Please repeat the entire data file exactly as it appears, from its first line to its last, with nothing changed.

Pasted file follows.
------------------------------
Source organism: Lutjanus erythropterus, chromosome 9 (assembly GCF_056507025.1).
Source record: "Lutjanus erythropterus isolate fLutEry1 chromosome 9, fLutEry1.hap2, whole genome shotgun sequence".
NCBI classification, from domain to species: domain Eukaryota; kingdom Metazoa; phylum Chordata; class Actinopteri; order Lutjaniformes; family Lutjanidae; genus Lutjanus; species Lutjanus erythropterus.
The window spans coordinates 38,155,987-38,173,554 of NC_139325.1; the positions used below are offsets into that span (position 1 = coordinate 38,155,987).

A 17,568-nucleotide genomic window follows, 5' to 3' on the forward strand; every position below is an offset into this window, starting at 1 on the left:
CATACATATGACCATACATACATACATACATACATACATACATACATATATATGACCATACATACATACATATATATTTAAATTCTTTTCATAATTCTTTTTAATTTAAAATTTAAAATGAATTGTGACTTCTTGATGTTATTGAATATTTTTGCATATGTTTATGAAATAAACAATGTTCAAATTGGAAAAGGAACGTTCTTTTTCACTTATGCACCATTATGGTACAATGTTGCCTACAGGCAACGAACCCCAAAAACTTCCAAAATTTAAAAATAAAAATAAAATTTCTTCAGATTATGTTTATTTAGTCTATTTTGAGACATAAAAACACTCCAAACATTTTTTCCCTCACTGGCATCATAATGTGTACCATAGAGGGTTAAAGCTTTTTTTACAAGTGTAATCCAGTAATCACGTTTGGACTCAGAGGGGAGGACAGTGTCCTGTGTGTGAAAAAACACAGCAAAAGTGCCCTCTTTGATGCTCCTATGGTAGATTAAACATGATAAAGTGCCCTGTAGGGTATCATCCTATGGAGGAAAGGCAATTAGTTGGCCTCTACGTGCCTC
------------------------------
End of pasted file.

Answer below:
Source organism: Lutjanus erythropterus, chromosome 9 (assembly GCF_056507025.1).
Source record: "Lutjanus erythropterus isolate fLutEry1 chromosome 9, fLutEry1.hap2, whole genome shotgun sequence".
NCBI classification, from domain to species: domain Eukaryota; kingdom Metazoa; phylum Chordata; class Actinopteri; order Lutjaniformes; family Lutjanidae; genus Lutjanus; species Lutjanus erythropterus.
The window spans coordinates 38,155,987-38,173,554 of NC_139325.1; the positions used below are offsets into that span (position 1 = coordinate 38,155,987).

A 17,568-nucleotide genomic window follows, 5' to 3' on the forward strand; every position below is an offset into this window, starting at 1 on the left:
CATACATATGACCATACATACATACATACATACATACATACATACATATATATGACCATACATACATACATATATATTTAAATTCTTTTCATAATTCTTTTTAATTTAAAATTTAAAATGAATTGTGACTTCTTGATGTTATTGAATATTTTTGCATATGTTTATGAAATAAACAATGTTCAAATTGGAAAAGGAACGTTCTTTTTCACTTATGCACCATTATGGTACAATGTTGCCTACAGGCAACGAACCCCAAAAACTTCCAAAATTTAAAAATAAAAATAAAATTTCTTCAGATTATGTTTATTTAGTCTATTTTGAGACATAAAAACACTCCAAACATTTTTTCCCTCACTGGCATCATAATGTGTACCATAGAGGGTTAAAGCTTTTTTTACAAGTGTAATCCAGTAATCACGTTTGGACTCAGAGGGGAGGACAGTGTCCTGTGTGTGAAAAAACACAGCAAAAGTGCCCTCTTTGATGCTCCTATGGTAGATTAAACATGATAAAGTGCCCTGTAGGGTATCATCCTATGGAGGAAAGGCAATTAGTTGGCCTCTACGTGCCTC